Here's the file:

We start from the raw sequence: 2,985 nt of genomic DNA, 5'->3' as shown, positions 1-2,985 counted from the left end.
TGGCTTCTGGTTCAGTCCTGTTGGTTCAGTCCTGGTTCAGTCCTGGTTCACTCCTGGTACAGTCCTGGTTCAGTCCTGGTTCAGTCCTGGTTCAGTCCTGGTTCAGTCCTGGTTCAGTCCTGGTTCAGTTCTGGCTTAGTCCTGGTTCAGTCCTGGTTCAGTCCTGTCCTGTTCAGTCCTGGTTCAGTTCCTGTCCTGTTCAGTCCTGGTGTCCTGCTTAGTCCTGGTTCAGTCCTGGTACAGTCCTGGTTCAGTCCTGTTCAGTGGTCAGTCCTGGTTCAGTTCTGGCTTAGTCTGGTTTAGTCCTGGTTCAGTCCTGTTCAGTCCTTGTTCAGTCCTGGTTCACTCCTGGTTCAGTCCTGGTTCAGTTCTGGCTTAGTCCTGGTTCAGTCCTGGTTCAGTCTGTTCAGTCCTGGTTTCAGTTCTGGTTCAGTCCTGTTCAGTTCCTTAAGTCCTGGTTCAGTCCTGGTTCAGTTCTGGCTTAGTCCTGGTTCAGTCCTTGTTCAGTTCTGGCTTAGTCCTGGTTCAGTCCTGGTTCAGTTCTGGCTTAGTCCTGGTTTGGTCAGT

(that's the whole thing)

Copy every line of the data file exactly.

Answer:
We start from the raw sequence: 2,985 nt of genomic DNA, 5'->3' as shown, positions 1-2,985 counted from the left end.
TGGCTTCTGGTTCAGTCCTGTTGGTTCAGTCCTGGTTCAGTCCTGGTTCACTCCTGGTACAGTCCTGGTTCAGTCCTGGTTCAGTCCTGGTTCAGTCCTGGTTCAGTCCTGGTTCAGTCCTGGTTCAGTTCTGGCTTAGTCCTGGTTCAGTCCTGGTTCAGTCCTGTCCTGTTCAGTCCTGGTTCAGTTCCTGTCCTGTTCAGTCCTGGTGTCCTGCTTAGTCCTGGTTCAGTCCTGGTACAGTCCTGGTTCAGTCCTGTTCAGTGGTCAGTCCTGGTTCAGTTCTGGCTTAGTCTGGTTTAGTCCTGGTTCAGTCCTGTTCAGTCCTTGTTCAGTCCTGGTTCACTCCTGGTTCAGTCCTGGTTCAGTTCTGGCTTAGTCCTGGTTCAGTCCTGGTTCAGTCTGTTCAGTCCTGGTTTCAGTTCTGGTTCAGTCCTGTTCAGTTCCTTAAGTCCTGGTTCAGTCCTGGTTCAGTTCTGGCTTAGTCCTGGTTCAGTCCTTGTTCAGTTCTGGCTTAGTCCTGGTTCAGTCCTGGTTCAGTTCTGGCTTAGTCCTGGTTTGGTCAGT